NYMC Faculty Publications


Evaluation of sPGA x BSA as an Outcome Measure and Treatment Target for Clinical Practice

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September 2018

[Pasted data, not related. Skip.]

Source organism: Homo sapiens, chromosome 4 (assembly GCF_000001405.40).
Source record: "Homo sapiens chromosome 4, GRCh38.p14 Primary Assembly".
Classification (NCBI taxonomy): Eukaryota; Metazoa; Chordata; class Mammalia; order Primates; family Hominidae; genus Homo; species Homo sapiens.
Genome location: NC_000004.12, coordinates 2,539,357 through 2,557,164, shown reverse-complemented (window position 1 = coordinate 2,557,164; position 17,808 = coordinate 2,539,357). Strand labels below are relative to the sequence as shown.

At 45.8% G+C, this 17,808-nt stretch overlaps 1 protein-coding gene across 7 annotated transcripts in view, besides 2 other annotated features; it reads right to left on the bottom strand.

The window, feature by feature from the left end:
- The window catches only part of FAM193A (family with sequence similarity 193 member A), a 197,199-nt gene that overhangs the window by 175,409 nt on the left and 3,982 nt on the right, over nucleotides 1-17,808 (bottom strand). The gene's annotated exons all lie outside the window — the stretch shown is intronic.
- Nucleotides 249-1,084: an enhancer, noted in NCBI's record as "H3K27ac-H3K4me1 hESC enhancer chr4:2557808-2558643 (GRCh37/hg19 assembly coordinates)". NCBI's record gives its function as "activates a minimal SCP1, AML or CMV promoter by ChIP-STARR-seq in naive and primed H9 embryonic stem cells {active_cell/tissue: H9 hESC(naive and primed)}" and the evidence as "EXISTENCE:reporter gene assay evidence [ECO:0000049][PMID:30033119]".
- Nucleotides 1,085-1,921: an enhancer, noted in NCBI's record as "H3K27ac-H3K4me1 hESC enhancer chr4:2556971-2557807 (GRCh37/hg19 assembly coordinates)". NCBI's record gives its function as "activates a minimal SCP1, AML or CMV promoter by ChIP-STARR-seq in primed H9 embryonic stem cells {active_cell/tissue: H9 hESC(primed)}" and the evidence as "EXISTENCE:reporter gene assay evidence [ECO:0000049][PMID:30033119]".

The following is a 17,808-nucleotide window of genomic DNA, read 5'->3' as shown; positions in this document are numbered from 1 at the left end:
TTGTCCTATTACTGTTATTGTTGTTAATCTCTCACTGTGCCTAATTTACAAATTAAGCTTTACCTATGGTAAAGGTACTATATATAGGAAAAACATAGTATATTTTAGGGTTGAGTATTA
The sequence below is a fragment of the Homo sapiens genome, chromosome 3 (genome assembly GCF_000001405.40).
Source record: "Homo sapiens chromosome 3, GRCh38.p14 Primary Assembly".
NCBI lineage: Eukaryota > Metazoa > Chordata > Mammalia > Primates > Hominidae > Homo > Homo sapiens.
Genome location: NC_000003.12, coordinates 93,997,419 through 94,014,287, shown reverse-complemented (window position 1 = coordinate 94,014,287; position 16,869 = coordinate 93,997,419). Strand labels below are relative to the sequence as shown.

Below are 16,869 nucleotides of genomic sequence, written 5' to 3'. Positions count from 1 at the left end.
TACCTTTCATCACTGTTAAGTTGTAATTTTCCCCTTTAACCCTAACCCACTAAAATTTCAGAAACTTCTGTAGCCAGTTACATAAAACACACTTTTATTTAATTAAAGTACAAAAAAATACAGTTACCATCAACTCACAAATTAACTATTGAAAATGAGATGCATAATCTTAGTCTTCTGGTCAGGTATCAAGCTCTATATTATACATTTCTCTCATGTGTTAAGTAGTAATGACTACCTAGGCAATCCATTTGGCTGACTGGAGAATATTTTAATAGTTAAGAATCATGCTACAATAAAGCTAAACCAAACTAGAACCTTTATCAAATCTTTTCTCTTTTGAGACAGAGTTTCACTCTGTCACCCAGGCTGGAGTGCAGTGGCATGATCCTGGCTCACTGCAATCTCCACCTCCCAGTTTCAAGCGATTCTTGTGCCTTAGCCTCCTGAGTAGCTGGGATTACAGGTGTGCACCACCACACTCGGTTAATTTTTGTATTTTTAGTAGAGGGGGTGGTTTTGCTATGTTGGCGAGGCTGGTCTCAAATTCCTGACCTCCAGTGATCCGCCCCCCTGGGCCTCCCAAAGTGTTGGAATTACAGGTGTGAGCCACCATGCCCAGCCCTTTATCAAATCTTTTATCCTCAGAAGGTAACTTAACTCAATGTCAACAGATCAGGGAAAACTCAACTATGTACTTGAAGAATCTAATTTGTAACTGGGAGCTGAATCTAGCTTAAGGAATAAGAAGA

Clinical outcome measures are becoming more important in psoriasis treatment. Reliable and standardized measures of severity feasible for clinical practice are needed. Our objective was to investigate body surface area (BSA) and the product of BSA and static Physician Global Assessment (sPGA) (ie, BSA x sPGA) as potential proxy measures for PASI scores. Data were pooled from three multicenter, randomized, double-blind, placebo-controlled, phase 3 trials of ixekizumab in patients with moderate to severe psoriasis (UNCOVER-1, -2, -3; N = 3,866). Assessments included the Psoriasis Area and Severity Index (PASI), BSA, and BSA x sPGA. Rank correlations between BSA x sPGA and PASI were stronger than between BSA and PASI (baseline, r = 0.759 vs. r = 0.707; week 12, r = 0.959 vs. r = 0.924). Week 12 concordance rates with PASI responses were as follows: for 75% reduction in PASI: BSA, 86.2%; BSA x sPGA, 93.8%; for 90% reduction in PASI: BSA, 86.9%; BSA x sPGA, 88.2%. The 75% reduction in PASI positive and negative predictive values were higher for BSA x sPGA versus BSA; for 90% reduction in PASI, positive predictive value was lower and negative predictive value was higher for BSA x sPGA versus BSA. Receiver operating characteristic curve analyses identified the most accurate percentage changes in BSA and BSA x sPGA as 66% and 83% for a 75% reduction in PASI cutoff and 84% and 94% for a 90% reduction in PASI, respectively. These results suggest that BSA and BSA x sPGA are viable tools for use as a PASI proxy by real-world practitioners and may be appropriate measurements for use in clinical practice for treat-to-target strategies.